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Anti-termite treatment is a chemical procedure for soil, masonry, wood, and electrical fixtures to provide the building with a chemical barrier against the subterranean termites before and after construction.
The preventive anti-termite treatment for an existing building is explained in this article. To know about anti-termite treatment during the construction of buildings, click here.
Before jumping into the anti-termite treatment process in an existing building, it is essential to know how to detect termite infestation in a building.
- Guide for Termite Detection
- Post-Construction Treatment
- Preventive Measures
Guide for Termite Detection
- A bright hand-held electric bulb or a torch is essential to detect the presence of termites.
- A portion of the building in contact with or adjacent to soil shall be inspected.
- Damp locations, such as toilets and bathrooms, etc., shall be inspected. Particularly, the points where woodwork is embedded in the floor shall be examined.
- The signs of the presence of termites are through the telltale tubes.
- The termites travel in these tubes and eat away the woodwork, leaving the film of paint on the surface, making it challenging to locate the termites.
- Woodwork should be tapped to check for a hollow sound, which would indicate a termite attack.
- The new tubes formed by the termites are moist; the old ones are dry and break easily.
- These tubes must be gouged out with a knife to destroy the termites.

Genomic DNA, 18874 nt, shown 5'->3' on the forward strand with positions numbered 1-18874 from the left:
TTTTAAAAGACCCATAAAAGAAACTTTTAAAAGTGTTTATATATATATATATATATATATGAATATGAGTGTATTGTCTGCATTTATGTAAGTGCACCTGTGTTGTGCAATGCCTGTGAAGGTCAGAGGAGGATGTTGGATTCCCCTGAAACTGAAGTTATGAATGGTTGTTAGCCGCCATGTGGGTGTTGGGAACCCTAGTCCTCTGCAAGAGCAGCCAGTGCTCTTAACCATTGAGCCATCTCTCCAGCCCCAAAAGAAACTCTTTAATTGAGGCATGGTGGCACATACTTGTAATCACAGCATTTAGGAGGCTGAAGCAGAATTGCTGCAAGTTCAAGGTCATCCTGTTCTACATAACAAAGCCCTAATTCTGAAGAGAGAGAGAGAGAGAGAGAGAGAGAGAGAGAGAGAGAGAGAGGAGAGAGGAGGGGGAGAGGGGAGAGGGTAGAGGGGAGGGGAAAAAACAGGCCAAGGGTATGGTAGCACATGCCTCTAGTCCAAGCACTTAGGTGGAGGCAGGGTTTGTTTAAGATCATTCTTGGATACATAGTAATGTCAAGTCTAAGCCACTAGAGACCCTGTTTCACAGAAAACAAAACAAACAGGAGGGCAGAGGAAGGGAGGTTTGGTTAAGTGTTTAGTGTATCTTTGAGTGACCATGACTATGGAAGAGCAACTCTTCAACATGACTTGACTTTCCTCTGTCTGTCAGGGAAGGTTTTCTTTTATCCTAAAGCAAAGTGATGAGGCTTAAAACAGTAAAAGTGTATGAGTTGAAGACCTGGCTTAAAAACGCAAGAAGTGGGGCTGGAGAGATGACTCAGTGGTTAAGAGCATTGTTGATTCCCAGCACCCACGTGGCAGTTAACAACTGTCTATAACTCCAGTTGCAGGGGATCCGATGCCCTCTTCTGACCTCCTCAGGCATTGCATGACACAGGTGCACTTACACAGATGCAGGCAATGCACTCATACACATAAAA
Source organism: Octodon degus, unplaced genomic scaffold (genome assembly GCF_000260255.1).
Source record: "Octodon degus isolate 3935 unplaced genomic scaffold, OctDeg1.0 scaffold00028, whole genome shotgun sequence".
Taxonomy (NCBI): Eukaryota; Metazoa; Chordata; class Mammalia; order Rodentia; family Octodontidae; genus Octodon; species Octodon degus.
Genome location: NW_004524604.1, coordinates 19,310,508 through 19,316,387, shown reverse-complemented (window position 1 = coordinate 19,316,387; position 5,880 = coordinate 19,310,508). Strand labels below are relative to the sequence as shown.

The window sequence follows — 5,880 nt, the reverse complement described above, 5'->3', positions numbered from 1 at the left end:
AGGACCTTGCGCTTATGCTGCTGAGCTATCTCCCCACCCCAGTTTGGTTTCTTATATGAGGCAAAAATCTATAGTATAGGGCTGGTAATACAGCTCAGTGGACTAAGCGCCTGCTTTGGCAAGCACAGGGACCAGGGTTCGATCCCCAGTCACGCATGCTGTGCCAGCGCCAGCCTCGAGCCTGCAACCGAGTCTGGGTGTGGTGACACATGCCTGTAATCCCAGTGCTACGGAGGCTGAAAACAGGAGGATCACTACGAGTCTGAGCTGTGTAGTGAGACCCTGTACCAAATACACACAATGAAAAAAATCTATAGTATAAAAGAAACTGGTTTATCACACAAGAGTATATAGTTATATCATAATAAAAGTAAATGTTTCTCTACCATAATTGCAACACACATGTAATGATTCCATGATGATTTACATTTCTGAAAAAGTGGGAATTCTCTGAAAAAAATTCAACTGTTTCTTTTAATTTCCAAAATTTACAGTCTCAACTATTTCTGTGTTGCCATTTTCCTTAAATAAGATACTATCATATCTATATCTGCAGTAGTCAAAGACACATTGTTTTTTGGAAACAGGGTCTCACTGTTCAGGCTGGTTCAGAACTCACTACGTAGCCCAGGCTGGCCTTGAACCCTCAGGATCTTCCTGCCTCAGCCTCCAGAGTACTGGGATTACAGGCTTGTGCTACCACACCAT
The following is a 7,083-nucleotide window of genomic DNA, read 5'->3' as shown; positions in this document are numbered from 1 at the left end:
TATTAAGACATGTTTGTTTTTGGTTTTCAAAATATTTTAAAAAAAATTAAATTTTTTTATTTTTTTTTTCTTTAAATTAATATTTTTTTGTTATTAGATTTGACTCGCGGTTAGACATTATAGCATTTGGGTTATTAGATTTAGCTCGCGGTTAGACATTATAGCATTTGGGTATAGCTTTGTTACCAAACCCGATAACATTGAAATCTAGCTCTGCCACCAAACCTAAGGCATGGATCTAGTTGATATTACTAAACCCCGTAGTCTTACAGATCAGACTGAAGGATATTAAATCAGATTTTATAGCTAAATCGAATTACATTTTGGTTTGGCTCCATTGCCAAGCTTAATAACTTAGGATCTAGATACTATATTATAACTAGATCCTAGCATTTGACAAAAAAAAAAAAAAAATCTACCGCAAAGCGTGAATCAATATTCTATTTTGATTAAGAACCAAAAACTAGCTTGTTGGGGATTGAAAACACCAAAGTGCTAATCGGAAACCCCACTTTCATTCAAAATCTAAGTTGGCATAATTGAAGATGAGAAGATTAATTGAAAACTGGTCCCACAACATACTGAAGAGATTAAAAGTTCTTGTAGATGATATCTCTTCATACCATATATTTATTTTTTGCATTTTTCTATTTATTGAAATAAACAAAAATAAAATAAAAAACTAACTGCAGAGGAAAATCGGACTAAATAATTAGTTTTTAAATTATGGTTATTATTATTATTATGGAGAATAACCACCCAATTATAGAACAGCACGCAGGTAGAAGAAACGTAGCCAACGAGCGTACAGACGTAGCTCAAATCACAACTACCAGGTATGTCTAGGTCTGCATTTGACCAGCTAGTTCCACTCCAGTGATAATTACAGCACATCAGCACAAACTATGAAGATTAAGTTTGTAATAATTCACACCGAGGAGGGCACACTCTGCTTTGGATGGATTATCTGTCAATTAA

Before undertaking any treatment, a thorough inspection shall be carried out to determine the extent of an infestation and the routes of entry of the termites into the building.
A study of the foundation structure and the ground floor helps find out the routes of entry of termites from the soil and decide on the mode of treatment.
2. Extermination of Termites in Buildings
- After studying the infestation in the building, the next step is to eliminate the termites located inside the building.
- This shall be carried out thoroughly, locating the termites in their hideouts, such as ceilings, behind wooden paneling, inside electrical battens, conduits, switchboards, and similar locations.
- Recourse may be taken to inject chemicals of recommended concentrations.
- All precautionary measures shall be followed by the operator while using the chemicals.
- All traces of termite tubes shall be located and removed so that any fresh infestation that might occur later may be easily detected.
- The recommended chemicals to be used for the treatment are:
- 0.5% Heptachlor emulsifiable concentrate
- 1.0% Chlordane emulsifiable concentrate
- 1.0% Chlorpyrifos emulsifiable concentrate.
1. Soil Treatment
- The objective of soil treatment is to establish a chemical (toxic) barrier between termites in the soil and the building to be protected.
- It is carried out by treating the soil adjacent to or under the building with a chemical toxicant that repels or kills the termites.
- Water emulsion chemicals, as mentioned above, shall be used in soil treatment and applied uniformly at the prescribed rate.
2. Treatment along the Outside of Foundations
- The soil in contact with the building's external wall shall be treated at a rate of 7.5 l/m2 to a depth of 300 mm.
- To facilitate the treatment, a shallow channel close to the wall face shall be excavated.